It's the end of the world as a new zombie apocalypse hits in a brutally and beautifully animated series from Madhouse arrives.
What They Say
A deadly virus is turning the world's population into walking corpses. While the world erupts into chaos around them, Takashi Komuro and his friends frantically search for a way to break free from the living dead. As the virus spreads throughout the school, how far must they go to escape the infected? Will they escape?
Content: (please note that content portions of a review may contain spoilers)
Based on the manga of the same name by Daisuke Sato which began its run in 2006 with five volumes out in Japan, High School of the Dead is a twelve episode series that's being promoted as a hit before it even airs, which admittedly isn't all that rare but it's amusing nonetheless when being promoted overseas before its broadcast that way. Generally we hear about a series being a hit after it's been licensed some time after its original airing and fans can know whether it truly was or not. With it being a simulcast, US fans have a chance to help make it a hit as well with the viewership numbers and general discussion on it. While the promotional video certainly raised eyebrows and interest, the Madhouse animated series is going to have to maintain the intensity for its run in order to really win over people.
While there are a few zombie manga titles, few make it into the anime realm and it's hard to even remember the last time there was a decently done real zombie show done in the traditional sense of what a zombie is considered to be. Like any good show though, High School of the dead kicks off with lots of carnage to show us just how bad things are as a bunch of high school kids run around their building getting chewed up as blood splatters everywhere. That setup works well as does the opening sequence which paints a rather nice sexually and violence charged set of themes for the show before taking us back to the time before the incident happened and we're thrust into a basic high school drama. Takashi's your average good looking kid who is coping with having been dumped by his childhood friend and is now withdrawing into himself a bit, enough so that even one of his friends informs him he's acting like he's in elementary school.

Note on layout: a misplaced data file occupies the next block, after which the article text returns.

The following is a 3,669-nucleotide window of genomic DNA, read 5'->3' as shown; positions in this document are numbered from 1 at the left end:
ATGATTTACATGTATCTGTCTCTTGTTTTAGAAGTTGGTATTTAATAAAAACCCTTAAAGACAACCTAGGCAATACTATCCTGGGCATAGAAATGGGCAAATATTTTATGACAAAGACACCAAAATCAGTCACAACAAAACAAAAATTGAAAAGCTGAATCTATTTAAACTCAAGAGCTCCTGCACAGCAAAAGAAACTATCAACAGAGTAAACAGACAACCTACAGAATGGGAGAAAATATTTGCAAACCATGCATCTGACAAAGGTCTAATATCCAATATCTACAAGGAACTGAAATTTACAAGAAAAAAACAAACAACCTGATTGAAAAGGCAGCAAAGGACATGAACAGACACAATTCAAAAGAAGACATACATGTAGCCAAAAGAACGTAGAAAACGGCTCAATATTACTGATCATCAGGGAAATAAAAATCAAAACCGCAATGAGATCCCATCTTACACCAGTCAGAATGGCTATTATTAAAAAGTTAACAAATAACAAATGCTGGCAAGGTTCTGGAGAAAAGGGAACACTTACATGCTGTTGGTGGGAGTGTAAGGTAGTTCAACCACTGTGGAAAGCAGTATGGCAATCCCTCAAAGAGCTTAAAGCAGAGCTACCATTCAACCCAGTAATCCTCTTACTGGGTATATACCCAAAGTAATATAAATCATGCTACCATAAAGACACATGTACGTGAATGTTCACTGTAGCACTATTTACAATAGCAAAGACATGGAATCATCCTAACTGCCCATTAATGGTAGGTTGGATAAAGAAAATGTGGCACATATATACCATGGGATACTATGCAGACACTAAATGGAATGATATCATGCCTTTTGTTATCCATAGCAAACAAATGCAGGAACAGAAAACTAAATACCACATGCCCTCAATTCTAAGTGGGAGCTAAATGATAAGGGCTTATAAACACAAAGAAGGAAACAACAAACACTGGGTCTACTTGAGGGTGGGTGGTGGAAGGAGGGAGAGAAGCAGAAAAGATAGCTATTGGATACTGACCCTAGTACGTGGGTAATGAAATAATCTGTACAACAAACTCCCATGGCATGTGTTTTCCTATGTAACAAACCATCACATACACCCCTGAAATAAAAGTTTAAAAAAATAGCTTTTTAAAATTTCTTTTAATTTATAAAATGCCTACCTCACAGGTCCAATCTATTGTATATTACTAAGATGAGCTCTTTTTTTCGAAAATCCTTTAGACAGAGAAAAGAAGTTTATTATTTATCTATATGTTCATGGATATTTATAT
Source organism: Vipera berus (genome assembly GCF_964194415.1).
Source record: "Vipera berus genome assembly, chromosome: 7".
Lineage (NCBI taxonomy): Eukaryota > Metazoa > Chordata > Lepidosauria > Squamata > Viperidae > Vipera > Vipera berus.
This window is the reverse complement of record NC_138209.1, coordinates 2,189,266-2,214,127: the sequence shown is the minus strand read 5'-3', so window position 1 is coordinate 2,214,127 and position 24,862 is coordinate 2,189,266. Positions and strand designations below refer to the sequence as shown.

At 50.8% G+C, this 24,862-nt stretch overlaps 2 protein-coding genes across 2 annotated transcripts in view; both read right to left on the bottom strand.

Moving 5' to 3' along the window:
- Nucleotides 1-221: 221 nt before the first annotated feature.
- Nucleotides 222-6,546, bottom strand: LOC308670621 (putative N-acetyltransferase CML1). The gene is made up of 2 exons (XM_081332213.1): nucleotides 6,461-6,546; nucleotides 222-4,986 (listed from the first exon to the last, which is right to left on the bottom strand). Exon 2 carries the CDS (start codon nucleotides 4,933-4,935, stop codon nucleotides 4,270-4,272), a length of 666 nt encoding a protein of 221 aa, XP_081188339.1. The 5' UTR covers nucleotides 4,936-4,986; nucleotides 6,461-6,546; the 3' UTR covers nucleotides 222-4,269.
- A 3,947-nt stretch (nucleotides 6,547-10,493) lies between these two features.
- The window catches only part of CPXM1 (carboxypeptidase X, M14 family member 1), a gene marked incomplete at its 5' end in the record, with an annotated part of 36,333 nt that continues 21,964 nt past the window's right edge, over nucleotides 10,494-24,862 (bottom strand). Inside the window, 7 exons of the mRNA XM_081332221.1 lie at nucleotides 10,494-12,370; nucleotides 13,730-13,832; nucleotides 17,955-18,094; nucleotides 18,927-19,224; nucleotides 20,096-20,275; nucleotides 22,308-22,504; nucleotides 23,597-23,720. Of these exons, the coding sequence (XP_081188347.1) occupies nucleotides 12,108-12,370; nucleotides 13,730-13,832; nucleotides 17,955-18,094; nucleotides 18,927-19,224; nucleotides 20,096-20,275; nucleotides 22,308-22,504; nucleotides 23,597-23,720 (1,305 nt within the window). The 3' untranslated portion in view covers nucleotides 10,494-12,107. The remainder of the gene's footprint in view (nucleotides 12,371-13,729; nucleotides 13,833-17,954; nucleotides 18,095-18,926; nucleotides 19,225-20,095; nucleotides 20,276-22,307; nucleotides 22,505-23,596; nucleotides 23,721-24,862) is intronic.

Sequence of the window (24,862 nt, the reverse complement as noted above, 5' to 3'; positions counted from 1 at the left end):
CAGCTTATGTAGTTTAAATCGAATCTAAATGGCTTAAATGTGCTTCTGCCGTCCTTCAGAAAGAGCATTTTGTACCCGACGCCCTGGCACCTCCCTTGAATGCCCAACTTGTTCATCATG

Takashi's childhood is at an end though as he watches from up high and sees a student at the front gates violently attacking and practically eating the teachers who came out there to see what that person wanted. It's brutal and quick as the blood flies and the scream go out and Takashi quickly goes off to find those he cares about to help them stay alive before things hit. Surprisingly, the kids are pretty smart even though they aren't sure what's happened and they actually get some form of weapons right from the start to defend themselves. Even better is that they actively use the technology at hand and try basic things like calling emergency services, only to discover the 110 is busy. A simple day at school suddenly takes on a lot of tension as violence has now entered fully, but a violence that's not understood just yet.